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"We write as little as we have to": charting practices and documenting disclosure in response to HIV criminalization in Canada.

Kilty, Jennifer M; Orsini, Michael.
AIDS Care; 31(8): 1035-1040, 2019 08.
Artigo em Inglês | MEDLINE | Mar 2019 | ID: mdl-30821166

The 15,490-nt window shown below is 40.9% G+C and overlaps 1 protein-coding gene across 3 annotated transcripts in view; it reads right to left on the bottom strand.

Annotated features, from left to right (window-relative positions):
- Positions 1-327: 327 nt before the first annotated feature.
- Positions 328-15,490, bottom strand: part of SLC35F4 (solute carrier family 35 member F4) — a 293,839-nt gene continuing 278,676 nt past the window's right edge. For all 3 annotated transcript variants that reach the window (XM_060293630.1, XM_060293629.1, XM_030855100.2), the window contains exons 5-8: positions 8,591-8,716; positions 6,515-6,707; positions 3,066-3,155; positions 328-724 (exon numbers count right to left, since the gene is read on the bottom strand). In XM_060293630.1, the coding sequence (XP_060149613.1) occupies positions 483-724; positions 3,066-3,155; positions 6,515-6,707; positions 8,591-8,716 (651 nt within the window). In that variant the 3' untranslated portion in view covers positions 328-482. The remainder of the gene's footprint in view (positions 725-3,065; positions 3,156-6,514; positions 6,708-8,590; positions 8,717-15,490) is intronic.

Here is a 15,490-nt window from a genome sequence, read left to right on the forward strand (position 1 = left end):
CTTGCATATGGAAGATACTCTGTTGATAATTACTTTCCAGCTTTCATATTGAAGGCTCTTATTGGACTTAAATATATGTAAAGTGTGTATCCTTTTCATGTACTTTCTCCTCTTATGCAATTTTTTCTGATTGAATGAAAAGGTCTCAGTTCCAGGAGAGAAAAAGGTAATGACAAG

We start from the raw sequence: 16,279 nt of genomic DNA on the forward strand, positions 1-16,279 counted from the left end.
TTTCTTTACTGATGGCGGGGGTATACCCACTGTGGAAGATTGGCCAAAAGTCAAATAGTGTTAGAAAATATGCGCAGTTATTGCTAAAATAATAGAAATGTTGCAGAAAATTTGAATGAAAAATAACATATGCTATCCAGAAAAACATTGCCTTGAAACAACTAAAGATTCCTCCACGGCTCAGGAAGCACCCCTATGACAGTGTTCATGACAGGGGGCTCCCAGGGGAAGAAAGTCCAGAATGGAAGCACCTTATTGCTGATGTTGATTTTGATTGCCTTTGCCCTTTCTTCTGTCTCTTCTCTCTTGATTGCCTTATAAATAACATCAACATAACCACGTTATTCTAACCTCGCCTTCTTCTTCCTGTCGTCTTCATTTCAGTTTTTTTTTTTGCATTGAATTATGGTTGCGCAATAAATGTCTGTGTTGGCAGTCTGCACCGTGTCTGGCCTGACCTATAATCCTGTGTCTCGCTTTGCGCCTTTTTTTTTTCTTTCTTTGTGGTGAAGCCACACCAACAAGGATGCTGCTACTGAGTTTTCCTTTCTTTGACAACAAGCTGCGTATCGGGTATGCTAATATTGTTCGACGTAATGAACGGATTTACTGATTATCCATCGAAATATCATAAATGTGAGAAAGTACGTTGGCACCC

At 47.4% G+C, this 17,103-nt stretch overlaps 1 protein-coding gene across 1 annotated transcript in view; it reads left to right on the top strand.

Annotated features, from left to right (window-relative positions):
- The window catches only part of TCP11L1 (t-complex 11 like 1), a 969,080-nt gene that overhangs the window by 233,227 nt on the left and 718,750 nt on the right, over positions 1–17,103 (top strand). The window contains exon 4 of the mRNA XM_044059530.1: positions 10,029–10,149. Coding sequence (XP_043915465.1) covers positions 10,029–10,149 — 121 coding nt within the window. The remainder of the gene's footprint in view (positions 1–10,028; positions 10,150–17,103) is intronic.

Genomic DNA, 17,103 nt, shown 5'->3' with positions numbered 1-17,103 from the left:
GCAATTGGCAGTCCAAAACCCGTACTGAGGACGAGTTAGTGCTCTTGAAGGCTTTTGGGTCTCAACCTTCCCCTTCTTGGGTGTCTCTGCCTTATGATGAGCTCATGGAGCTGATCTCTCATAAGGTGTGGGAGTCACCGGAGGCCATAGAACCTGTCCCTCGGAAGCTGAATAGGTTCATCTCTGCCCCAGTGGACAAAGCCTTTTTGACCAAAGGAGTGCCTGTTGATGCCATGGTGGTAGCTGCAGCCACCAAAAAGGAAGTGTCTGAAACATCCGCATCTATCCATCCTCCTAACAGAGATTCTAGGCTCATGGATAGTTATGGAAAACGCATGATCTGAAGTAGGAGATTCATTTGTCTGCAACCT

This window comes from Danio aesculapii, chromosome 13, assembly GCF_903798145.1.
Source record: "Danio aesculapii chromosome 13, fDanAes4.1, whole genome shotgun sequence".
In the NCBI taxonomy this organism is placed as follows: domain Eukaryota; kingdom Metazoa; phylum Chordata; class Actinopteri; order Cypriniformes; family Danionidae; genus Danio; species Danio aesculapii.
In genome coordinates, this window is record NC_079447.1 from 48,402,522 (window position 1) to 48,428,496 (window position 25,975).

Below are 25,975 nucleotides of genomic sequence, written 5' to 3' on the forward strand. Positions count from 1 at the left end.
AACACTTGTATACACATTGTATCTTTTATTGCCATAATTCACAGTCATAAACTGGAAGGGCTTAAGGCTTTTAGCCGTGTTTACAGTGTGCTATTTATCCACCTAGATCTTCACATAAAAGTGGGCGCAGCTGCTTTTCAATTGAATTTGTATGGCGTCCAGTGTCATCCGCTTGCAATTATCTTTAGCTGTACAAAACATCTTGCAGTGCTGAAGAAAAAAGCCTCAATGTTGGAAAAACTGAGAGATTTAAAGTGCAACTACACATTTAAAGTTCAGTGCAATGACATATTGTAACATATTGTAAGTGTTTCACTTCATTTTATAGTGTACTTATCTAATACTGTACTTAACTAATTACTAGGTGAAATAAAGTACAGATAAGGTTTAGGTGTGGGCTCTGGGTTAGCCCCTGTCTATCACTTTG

Resumo: The criminalization of HIV nondisclosure is reshaping the landscape of support and care for people living with HIV/AIDS (PLWHA). Focusing on Canada, this article examines how criminalization is reshaping the relationships between frontline AIDS Service Organization (ASO) workers and their HIV-positive service users. Using data gleaned through semi-structured interviews with N = 62 frontline ASO staff members across Canada that were coded using thematic analysis, we describe how ASO workers are rethinking and altering their notetaking practices in light of fears about criminalization and how their charts may be used by legal actors. Specifically, we identified three main themes. First, awareness that their notes can be subpoenaed and used against their clients in criminal proceedings is leading ASO staff to keep less detailed records of their conversations with PLWHA, although there were variations by the type of position held. Participants with professional obligations (doctors, nurses, social workers) reported that they continue to keep more detailed charting records than other frontline ASO staff (peer counselors, educators, etc.). Second, participants acknowledged that criminalization threatens the trust dynamic in the therapeutic relationship and that by taking less detailed notes they risk the quality of care provided. Third, we found that evolving knowledge about risk and responsibility in light of criminalization is impacting the type of counsel ASO workers offer to PLWHA regarding how to document disclosure. The article concludes by reflecting on the challenges associated with navigating the "medico-legal borderland", as ASO staff balance their commitments to serving PLWHA with the realities created by the harsh climate of criminalization. Greater political attention should be paid to the risks that criminalization poses to frontline HIV support work and efforts to support PLWHA, who already face significant stigma, without the additional stigma of the criminal label.